It appears that the initial steps in the tissue distribution and metabolism of (HO).sub.2 DEHSPM are indistinguishable from DEHSPM. The levels of unmetabolized drug present in liver and kidney one day after cessation of a subchronic equimolar treatment regimen are similar for (HO).sub.2 DEHSPM and DEHSPM. In the liver, the level of unchanged drug is similar and low: 83.6.+-.11.7 v. 43.9.+-.12.6 nmol/g wet weight for (HO).sub.2 DEHSPM and DEHSPM, respectively (FIG. 6a). Levels in the kidney are also similar, although substantially higher than those in liver: 481.+-.46 (HO).sub.2 DEHSPM! v. 409.+-.178 DEHSPM! (FIG. 6b). However, there is no substantial accumulation of metabolic products of (HO).sub.2 DEHSPM in either tissue. This is in marked contrast with DEHSPM, in which tissues from treated animals contained the dideethylated metabolite HSPM in substantially higher concentrations than the parent drug. Thus, HSPM is present in large quantities in the DEHSPM-treated liver (525.+-.44 nmol/g wet weight) and at even higher levels in the kidneys, where it is easily the most abundant polyamine in the tissue (815.+-.61 nmol/g wet weight), equivalent to all the other polyamines combined. The corresponding dideethylated metabolite (HO).sub.2 HSPM is, in contrast, present in both liver (63.+-.2) and kidney (63.+-.9), but in concentrations lower than the parent drug (liver: 84.+-.12; kidney: 481.+-.46).
The lack of accumulation of the dideethylated metabolite from (HO).sub.2 DEHSPM is best illustrated in Table 5 which analyzes the data from the perspective of mass balance of the cumulative dose, i.e., how much of the original total dose remains in the liver and kidney and what form is it in, parent drug or metabolite? A 30 g mouse would have received a cumulative dose of 2.7 mg (6.25 μmol) DEHSPM or 3.0 mg (6.46 μmol) (HO).sub.2 DEHSPM. One day after cessation of treatment, 33.8% (2.11 μmol) of the original dose of DEHSPM can be accounted for in the liver and kidneys. However, only a small portion, 5.0% or 0.313 μmol, of the original dose is present in the form of unchanged parent drug; 28.8% or 1.80 μmol of the total original dose remains in these organs in the form of the dideethylated metabolite, HSPM. HSPM accumulates because it can neither be further metabolized by the polyamine retrograde pathway (SSAT/PAO), nor effectively exported from the cell. In (HO).sub.2 DEHSPM-treated animals, a similar amount (6.96% of dose or 0.450 μmol) of unmetabolized parent drug is present in the liver and kidneys 24 hours after cessation of treatment, but only 3.03% of the original dose is present in the form of the dideethylated metabolite, (HO).sub.2 HSPM. In each tissue, the amount of parent drug exceeds the metabolite, reflecting the lack of accumulation of (HO).sub.2 HSPM.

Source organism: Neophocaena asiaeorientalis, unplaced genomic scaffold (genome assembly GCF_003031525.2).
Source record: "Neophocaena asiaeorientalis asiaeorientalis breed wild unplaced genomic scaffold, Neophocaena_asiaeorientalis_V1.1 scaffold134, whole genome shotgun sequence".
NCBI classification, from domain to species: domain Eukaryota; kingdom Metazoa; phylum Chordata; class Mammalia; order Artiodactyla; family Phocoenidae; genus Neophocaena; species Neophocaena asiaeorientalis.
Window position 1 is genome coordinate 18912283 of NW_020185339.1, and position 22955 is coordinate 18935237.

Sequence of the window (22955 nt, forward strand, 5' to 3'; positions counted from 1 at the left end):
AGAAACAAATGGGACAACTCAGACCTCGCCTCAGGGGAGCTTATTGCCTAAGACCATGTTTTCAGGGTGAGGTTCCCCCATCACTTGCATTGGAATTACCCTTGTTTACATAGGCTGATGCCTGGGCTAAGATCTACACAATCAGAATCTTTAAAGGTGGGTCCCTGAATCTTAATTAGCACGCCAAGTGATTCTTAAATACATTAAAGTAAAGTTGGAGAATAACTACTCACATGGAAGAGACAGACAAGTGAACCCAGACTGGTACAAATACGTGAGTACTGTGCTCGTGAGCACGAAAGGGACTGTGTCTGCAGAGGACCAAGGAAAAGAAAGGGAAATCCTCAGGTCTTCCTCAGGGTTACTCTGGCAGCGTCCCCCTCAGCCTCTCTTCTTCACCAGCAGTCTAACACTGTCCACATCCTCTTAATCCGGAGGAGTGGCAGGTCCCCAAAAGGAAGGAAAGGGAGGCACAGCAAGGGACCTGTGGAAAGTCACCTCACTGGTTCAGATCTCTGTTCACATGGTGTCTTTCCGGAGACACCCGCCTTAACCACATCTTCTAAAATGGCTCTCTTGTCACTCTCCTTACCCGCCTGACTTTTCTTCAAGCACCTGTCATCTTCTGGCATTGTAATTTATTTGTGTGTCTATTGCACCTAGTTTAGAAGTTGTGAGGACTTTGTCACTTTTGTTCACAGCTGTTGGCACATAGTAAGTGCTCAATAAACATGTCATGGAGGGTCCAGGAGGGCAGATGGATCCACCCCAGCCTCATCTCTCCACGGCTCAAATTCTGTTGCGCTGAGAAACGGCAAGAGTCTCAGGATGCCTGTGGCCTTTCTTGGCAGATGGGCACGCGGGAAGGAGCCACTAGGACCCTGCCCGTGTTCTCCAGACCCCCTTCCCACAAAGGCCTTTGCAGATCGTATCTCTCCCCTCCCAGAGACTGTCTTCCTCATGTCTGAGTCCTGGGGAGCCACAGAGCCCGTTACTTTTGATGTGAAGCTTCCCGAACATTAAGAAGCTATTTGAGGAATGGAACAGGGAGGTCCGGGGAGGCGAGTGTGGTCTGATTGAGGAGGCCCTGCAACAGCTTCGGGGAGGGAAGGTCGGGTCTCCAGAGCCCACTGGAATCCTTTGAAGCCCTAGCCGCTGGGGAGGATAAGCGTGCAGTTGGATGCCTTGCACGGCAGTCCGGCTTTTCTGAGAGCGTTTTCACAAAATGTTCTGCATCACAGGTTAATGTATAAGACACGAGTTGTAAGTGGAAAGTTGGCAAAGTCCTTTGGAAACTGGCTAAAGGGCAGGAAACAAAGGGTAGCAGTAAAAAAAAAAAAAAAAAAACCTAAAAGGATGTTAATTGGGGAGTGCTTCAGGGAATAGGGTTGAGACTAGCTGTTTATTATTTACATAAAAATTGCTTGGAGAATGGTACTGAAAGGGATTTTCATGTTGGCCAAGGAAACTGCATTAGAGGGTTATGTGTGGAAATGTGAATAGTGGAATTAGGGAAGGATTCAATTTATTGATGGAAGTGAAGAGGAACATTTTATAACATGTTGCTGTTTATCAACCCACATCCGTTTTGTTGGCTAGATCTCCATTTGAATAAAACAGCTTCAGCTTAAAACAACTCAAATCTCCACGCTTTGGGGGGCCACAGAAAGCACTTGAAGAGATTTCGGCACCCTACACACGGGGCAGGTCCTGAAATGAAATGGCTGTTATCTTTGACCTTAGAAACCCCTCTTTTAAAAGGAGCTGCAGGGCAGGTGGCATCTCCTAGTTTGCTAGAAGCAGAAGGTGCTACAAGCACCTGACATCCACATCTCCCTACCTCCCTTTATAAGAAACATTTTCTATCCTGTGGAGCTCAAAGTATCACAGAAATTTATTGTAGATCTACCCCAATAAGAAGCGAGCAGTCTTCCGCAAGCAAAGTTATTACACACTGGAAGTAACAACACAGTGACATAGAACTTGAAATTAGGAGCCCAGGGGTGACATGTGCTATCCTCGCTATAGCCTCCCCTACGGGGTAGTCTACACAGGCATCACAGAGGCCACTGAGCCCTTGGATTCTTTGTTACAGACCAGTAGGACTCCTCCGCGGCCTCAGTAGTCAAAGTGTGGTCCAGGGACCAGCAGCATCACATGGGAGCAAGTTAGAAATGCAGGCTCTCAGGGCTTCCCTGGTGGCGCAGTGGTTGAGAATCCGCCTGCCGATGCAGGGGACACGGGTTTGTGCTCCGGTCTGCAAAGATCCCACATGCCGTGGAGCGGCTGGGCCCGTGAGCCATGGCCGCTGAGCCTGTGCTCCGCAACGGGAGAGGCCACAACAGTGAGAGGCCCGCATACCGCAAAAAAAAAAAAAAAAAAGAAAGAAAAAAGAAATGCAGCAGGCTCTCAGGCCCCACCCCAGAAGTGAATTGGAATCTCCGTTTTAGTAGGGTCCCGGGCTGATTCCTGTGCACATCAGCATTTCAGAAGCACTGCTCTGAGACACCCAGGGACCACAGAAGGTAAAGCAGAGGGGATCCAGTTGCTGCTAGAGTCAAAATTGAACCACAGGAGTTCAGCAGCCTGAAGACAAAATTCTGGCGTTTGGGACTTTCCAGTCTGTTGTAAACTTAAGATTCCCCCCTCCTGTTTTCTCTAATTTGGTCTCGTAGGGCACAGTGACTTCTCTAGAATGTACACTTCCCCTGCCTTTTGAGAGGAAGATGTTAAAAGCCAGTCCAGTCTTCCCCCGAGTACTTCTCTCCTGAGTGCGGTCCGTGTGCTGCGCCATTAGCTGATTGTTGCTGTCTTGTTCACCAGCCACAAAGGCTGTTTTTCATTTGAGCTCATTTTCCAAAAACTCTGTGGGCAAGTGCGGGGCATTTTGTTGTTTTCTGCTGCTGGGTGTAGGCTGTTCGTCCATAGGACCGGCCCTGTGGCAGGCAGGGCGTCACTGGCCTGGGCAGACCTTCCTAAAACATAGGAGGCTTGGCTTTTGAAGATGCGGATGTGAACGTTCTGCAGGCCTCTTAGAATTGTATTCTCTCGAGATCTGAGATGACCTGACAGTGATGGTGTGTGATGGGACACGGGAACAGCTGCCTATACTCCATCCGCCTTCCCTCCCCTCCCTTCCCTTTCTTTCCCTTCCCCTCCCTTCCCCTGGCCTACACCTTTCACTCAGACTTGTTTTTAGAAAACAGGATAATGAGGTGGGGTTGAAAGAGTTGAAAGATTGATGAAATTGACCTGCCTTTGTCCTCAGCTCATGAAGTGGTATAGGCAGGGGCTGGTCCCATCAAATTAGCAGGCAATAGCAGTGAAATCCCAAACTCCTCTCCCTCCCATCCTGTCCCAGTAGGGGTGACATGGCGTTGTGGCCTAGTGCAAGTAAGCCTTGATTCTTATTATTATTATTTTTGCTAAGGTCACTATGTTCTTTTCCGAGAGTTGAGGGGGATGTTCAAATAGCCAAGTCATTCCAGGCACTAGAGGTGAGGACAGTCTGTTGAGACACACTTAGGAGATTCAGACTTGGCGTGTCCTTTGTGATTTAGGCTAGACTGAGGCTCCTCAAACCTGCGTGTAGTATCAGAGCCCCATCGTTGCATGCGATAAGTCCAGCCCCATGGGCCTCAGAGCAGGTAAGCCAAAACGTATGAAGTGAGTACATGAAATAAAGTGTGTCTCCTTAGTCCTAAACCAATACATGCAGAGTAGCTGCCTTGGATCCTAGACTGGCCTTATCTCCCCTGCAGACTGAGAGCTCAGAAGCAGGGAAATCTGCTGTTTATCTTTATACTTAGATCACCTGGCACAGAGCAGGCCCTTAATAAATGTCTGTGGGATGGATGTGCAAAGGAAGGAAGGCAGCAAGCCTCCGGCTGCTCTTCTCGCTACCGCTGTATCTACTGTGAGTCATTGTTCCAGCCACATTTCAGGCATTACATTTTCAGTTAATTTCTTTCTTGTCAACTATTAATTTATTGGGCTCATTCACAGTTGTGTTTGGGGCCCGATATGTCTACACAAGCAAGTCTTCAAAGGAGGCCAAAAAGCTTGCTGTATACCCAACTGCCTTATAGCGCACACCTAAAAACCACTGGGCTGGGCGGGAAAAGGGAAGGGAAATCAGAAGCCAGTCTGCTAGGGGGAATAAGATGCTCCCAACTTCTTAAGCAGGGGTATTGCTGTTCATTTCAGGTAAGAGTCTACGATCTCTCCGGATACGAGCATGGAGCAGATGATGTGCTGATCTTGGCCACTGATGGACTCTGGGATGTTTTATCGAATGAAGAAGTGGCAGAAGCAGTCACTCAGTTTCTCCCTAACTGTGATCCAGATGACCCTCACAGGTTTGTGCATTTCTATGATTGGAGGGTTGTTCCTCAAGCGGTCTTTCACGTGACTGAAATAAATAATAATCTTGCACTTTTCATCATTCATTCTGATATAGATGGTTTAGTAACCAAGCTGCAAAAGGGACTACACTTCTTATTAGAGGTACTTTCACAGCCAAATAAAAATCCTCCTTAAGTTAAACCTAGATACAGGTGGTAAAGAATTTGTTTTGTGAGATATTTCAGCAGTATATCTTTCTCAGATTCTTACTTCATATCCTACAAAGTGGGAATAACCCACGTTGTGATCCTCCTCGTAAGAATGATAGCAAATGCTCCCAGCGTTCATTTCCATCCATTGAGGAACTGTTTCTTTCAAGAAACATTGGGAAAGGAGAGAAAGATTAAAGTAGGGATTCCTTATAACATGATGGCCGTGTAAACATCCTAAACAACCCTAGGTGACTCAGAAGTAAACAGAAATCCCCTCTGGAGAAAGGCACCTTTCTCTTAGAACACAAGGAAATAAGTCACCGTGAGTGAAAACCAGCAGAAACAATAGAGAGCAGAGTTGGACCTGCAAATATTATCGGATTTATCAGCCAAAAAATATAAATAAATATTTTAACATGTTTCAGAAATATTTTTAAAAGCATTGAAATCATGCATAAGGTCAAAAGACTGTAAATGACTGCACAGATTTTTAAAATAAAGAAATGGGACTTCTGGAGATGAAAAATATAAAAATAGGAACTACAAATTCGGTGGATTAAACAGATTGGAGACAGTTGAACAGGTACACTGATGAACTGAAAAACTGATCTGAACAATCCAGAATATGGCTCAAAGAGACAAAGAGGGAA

TABLE 5__________________________________________________________________________Amount.sup..tangle-solidup. (%) of Total Dose Present in Liver andKidney as: Unmetabolized Parent Drug Dideethylated MetaboliteTreatment DEHSPM/(HO).sub.2 DEHSPM HSPM/(HO).sub.2 HSPM Total Drug + Metabolite__________________________________________________________________________Liver DEHSPM.sup..diamond-solid. 0.115 μmol (1.84 .+-. 0.53%) 1.394 μmol (22.3 .+-. 2.10%) 1.509 μmol (24.15%) (HO).sub.2 DEHSPM.sup..box-solid. 0.219 μmol (3.39 .+-. 0.48%) 0.166 μmol (2.57 .+-. 0.38%) 0.385 μmol (5.96%)Kidneys DEHSPM.sup..diamond-solid. 0.196 μmol (3.14 .+-. 1.37%) 0.408 μmol (6.53 .+-. 0.67%) 0.604 μmol (9.67%) (HO).sub.2 DEHSPM.sup..box-solid. 0.231 μmol (.357 .+-. 0.34%) 0.030 μmol (0.47 .+-. 0.01%) 0.261 μmol (4.04%)Both DEHSPM.sup..diamond-solid. 0.311 μmol (4.98%) .sup. 1.802 μmol (28.83%) .sup. 2.113 μmol (33.82%)Tissues (HO).sub.2 DEHSPM.sup..box-solid. 0.450 μmol (6.96%) .sup. 0.196 μmol (3.03%) .sup. 0.646 μmol (10.01%)__________________________________________________________________________ .sup..tangle-solidup. Mass balance accounting for fate of the total original dose normalized for 30 g mouse. .sup..diamond-solid. Total Dose = 15 mg/kg per day mg/kg → 2.7 mg (6.25 μmol) for a 30 g mouse. .sup..box-solid. Total Dose = 20 mg/kg per day → 3.0 mg (6.46 μmol) for a 30 g mouse.